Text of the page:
There has never been a Thanksgiving like this one.
We need it.
We need it to be able to look again at the first Thanksgiving as if we had never seen it before. The wonder of it. The darkness of it. The terrible fears that led up to it, the mortal dangers for which nothing prepared those who lived through it.
We need it to remind ourselves that at heart, Thanksgiving, like America itself, is not about abundance. It’s about fragility, the fragility of the underappreciated blessing of life itself. It’s about surviving great and unknowable dangers with the generous, selfless, profoundly human help of others.
Many of them, strangers.
To borrow from the first of the Four Questions at Passover: Ma nishtana haleila haze – how is this night, this Thanksgiving night, different from all other nights?
It’s all too understandable that, despite the warnings, the anguished begging and pleadings of the medical professionals who are sacrificing their last ounce of physical and emotional resources to save lives during this plague, millions of Americans have pledged to hold a Thanksgiving just as they have every year, no matter what the consequences.
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It’s all too understandable because this of all years, everyone feels the aching need of being together with loved ones for the holidays.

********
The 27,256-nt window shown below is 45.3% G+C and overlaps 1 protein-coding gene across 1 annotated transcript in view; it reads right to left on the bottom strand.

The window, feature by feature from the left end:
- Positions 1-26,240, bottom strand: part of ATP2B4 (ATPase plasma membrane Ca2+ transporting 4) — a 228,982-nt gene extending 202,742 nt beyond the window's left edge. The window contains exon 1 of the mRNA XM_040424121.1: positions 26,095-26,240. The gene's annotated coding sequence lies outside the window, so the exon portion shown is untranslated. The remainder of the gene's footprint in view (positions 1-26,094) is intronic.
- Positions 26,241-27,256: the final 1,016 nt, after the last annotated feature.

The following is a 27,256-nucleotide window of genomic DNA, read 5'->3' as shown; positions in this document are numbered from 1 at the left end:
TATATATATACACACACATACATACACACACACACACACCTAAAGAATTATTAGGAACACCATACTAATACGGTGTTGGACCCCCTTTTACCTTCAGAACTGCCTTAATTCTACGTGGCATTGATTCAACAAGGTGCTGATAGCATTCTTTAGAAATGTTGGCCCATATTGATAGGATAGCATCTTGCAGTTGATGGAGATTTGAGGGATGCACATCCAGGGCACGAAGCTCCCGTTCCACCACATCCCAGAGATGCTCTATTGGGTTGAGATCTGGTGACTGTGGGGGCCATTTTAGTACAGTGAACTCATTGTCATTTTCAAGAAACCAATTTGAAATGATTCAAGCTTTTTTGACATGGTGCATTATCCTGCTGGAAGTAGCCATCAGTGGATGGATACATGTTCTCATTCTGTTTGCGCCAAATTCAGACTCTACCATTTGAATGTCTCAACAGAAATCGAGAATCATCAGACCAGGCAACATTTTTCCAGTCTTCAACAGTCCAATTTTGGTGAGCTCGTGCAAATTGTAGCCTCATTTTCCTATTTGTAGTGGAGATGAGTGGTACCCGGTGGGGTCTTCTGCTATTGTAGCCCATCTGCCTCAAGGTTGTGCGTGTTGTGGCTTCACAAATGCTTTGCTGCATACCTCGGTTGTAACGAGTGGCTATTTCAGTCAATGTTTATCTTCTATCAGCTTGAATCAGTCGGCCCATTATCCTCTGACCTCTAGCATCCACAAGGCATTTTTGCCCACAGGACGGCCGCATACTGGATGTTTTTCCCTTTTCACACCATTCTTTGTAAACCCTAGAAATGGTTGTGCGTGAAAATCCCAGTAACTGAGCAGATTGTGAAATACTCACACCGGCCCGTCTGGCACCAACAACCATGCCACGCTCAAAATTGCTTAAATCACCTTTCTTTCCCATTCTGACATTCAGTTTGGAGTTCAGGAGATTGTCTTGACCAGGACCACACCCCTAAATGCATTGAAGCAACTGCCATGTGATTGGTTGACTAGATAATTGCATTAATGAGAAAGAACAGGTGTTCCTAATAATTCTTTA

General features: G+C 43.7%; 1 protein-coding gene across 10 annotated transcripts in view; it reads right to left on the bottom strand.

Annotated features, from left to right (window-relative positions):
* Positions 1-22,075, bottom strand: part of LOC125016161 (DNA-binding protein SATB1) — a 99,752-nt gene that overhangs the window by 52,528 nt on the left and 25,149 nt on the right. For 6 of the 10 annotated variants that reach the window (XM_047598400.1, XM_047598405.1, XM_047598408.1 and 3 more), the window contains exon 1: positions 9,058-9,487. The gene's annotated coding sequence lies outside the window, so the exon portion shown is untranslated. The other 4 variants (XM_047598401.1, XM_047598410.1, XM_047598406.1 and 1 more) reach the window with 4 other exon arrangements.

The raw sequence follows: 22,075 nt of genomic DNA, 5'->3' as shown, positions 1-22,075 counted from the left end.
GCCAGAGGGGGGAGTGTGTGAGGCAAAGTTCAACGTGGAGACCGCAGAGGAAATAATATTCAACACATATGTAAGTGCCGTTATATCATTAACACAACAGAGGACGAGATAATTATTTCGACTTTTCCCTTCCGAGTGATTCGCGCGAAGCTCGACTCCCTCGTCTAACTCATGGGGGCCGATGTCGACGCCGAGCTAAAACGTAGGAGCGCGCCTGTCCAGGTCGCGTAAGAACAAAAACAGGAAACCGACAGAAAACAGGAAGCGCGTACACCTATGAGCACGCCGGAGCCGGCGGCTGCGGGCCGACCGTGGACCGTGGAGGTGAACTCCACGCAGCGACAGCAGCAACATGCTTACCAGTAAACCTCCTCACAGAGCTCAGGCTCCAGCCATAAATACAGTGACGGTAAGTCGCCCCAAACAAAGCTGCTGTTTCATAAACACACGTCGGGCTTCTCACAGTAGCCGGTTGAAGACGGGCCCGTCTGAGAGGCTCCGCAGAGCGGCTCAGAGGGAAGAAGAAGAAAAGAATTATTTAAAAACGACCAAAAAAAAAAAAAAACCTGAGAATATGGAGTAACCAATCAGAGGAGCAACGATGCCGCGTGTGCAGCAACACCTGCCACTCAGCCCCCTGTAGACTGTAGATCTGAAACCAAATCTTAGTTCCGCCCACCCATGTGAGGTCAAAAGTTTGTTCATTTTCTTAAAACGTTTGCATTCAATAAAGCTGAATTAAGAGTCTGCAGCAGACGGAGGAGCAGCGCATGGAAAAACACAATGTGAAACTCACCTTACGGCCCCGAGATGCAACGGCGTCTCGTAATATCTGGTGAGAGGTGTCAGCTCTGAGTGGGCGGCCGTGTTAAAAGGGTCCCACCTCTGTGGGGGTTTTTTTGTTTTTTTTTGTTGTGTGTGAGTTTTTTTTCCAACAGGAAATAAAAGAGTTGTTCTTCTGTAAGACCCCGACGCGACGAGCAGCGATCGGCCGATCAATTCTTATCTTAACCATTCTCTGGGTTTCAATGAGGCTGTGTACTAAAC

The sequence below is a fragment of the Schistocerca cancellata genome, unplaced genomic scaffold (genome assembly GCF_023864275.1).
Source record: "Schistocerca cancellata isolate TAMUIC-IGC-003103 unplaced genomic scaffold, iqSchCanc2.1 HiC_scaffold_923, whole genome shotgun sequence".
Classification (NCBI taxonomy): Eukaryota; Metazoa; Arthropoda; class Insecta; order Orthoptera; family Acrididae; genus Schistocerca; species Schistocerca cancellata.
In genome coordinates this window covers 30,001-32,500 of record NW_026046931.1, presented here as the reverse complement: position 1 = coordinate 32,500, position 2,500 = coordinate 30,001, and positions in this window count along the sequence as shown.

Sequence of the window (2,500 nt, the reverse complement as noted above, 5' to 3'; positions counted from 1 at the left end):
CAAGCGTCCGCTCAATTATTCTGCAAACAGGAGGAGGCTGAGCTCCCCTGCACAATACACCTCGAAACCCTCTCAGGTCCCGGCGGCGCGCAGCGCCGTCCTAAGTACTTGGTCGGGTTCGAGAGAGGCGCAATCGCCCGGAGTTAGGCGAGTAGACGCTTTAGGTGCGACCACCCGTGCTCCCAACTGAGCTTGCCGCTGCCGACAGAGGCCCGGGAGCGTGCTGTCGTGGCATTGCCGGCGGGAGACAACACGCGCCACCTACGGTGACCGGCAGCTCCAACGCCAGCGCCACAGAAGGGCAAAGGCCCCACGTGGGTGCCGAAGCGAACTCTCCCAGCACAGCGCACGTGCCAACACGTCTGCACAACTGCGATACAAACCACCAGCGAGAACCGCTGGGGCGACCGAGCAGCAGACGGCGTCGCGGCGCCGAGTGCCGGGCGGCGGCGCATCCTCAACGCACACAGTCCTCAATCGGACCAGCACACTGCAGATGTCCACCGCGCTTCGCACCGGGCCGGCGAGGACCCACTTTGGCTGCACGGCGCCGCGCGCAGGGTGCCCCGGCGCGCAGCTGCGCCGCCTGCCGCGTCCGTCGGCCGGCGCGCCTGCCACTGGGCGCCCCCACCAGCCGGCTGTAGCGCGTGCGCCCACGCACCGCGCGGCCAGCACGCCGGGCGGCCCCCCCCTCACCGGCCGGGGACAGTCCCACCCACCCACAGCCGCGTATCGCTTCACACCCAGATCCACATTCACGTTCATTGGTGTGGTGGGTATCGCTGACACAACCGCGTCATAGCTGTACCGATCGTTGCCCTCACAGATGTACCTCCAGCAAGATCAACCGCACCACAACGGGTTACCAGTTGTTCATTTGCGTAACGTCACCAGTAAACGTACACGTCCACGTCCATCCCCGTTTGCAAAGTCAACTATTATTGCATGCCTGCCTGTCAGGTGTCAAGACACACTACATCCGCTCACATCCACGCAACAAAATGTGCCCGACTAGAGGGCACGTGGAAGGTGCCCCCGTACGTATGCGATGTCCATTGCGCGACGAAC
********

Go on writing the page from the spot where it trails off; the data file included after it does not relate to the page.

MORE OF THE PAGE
It’s all too understandable that this terrible year of all years, everyone feels the powerful desire to practice the traditions they personally cherish, with all of the people they love.
But this Thanksgiving is not about freedom, not about holding fast to tradition. It’s about the responsibility of human beings toward human beings, their interdependence. No matter how difficult, or distant. It’s about personal sacrifice, for a common good.
If the hosts of that first Thanksgiving, the native-born of America, had considered their personal freedoms first and foremost, they could easily have seen these strangers, these migrants, as undesirable aliens. The migrants’ skin color was different, their language, their religion, their clothing, their habits. What if they carried disease? What if they were violence-prone?
The native-born of America could have responded by building walls against these strangers, these asylum seekers. They could have seized them and caged them. They could have hunted them down. They could have expelled them.
They could, most easily, have simply let them starve.
No. The hosts of that first Thanksgiving saw the strangers as human, welcomed them as human, fed them and saved their lives. As lives that mattered.
Ma nishtana hashana hazot? How is this year different from all other years we have known?
This year, America is wounded to the core.
America is fighting a world war, but without a leader.
In hundreds of thousands of households, a loved one is missing and will never return.
This year in America, Thanksgiving isn’t about freedom. It’s about responsibility. The responsibility of humankind for humankind.
It’s up to individuals to save one another.
This year we are in bondage. All of us, wherever we are. Alone, in the dark, with a plague.
Next year, God willing, we will be free.